Pl. 3 Rejlander, Oscar G.  (British, 1870-1875)

Photographic technology improved rapidly during the latter half of the 1800s. Once it became capable of taking pictures faster than what the naked eye could see, it began to affect measures of scientific integrity. (Phillip Prodger – Darwin’s Camera) Darwin incorporated the photographic illustrations in this volume to support his key point that man’s facial muscles had evolved from the faces of monkeys, and were not divinely created as a unique means of self-expression. He commissioned Oscar Gustave Rejlander for some of the images, others he borrowed from Duchenne de Boulogne and from Herr Kinderman from Hamburg and Dr. Wallich. The plates were among the first successful published examples of heliotypes (collotypes) as invented by Ernst Edwards and a significant link in the evolution of visual culture at the intersection of art, science and psychology. (Maria Popova) Darwin’s concern was to show how human expressions link human movements with emotional states, and are genetically determined and derive from purposeful animal actions. The Truthful Lens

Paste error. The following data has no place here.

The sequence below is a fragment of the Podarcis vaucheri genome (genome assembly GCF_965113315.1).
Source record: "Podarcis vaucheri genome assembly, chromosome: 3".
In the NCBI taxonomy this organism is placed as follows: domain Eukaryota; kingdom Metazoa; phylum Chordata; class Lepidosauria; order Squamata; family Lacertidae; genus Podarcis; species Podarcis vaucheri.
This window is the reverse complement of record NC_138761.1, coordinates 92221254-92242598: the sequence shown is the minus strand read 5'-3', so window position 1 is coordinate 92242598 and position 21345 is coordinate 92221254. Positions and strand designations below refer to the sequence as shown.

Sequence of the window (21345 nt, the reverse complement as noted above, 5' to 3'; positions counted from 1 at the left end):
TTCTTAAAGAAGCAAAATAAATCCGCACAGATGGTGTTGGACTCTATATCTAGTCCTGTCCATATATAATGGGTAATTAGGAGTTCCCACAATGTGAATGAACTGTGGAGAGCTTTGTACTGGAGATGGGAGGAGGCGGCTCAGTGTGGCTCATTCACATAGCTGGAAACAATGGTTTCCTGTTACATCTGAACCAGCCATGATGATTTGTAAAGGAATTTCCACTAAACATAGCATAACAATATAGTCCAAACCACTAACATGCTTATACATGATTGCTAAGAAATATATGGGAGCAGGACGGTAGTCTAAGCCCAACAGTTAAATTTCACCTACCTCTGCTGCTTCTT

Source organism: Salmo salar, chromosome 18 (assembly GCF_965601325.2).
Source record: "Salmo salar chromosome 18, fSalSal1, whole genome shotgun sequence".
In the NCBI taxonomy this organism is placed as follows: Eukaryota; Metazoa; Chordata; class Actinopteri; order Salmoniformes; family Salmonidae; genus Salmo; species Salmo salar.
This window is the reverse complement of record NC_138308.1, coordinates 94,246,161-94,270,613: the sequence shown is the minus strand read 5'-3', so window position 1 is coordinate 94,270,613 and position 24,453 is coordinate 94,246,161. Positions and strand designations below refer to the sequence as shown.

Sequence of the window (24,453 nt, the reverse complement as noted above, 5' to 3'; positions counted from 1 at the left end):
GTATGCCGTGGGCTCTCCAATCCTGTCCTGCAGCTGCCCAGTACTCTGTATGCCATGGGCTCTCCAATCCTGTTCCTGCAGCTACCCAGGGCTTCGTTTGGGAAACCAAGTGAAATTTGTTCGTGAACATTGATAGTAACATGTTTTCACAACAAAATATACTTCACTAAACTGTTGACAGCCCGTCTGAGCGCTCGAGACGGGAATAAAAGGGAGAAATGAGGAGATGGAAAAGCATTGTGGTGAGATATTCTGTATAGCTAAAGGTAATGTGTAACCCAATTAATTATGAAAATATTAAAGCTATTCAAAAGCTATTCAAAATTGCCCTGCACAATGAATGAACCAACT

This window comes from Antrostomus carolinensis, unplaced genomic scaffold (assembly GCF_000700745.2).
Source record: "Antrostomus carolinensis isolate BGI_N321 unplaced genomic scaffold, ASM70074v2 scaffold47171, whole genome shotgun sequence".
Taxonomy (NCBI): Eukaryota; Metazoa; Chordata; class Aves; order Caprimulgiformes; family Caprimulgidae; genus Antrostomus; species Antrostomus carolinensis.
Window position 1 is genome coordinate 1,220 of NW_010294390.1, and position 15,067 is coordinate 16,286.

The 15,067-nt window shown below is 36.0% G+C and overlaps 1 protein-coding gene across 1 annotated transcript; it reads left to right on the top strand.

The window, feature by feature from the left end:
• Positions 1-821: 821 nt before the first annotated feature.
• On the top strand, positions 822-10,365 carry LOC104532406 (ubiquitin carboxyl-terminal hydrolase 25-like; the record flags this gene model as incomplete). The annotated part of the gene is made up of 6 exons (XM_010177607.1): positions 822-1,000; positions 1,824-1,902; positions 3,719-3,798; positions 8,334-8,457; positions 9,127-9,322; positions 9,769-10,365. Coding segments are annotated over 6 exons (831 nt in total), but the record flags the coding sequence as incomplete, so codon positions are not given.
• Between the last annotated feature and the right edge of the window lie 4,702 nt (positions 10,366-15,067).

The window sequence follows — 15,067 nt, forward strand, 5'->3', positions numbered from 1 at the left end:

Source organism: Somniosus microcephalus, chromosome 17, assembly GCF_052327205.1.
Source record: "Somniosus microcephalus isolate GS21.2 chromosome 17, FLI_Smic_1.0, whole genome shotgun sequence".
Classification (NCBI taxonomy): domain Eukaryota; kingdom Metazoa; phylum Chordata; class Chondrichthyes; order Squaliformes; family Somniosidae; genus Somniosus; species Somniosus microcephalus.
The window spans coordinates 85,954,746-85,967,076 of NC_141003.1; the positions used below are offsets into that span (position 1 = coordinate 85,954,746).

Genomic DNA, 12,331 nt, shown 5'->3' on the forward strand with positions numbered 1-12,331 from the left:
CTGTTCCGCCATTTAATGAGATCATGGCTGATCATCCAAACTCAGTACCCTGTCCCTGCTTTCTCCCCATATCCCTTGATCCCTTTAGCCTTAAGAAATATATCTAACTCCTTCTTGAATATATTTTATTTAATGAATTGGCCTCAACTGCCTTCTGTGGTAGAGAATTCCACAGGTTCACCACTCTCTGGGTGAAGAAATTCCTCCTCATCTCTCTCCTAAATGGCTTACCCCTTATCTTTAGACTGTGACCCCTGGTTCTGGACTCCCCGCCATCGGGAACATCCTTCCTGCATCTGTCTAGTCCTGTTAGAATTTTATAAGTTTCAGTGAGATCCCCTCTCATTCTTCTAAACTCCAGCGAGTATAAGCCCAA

Reproduced / Exhibited

Charles Darwin, Expression of the Emotions in Man and Animals, John Murray, London, 1872, pl 6

Philip Prodger: Darwin’s Camera, Oxford University Press, Oxford, 2009,

Scenes in a Library, Carol Armstrong, The MIT Press, Cambridge, MA , 1998, fig 1.22

Helmut Gernsheim, The History of Photography, Oxford University Press, London, 1955, pl 124

Lucian Goldschmidt and Weston Naef, The Truthful Lense, The Grolier Club, New York, 1980, pg 66

Lori Pauli, Oscar G. Rejlander, National Gallery of Canada, Ottawa, 2018, pg 299

References

How Darwin’s Photographic Studies of Human Emotions Changed Visual Culture https://www.themarginalian.org/2011/11/11/darwins-camera/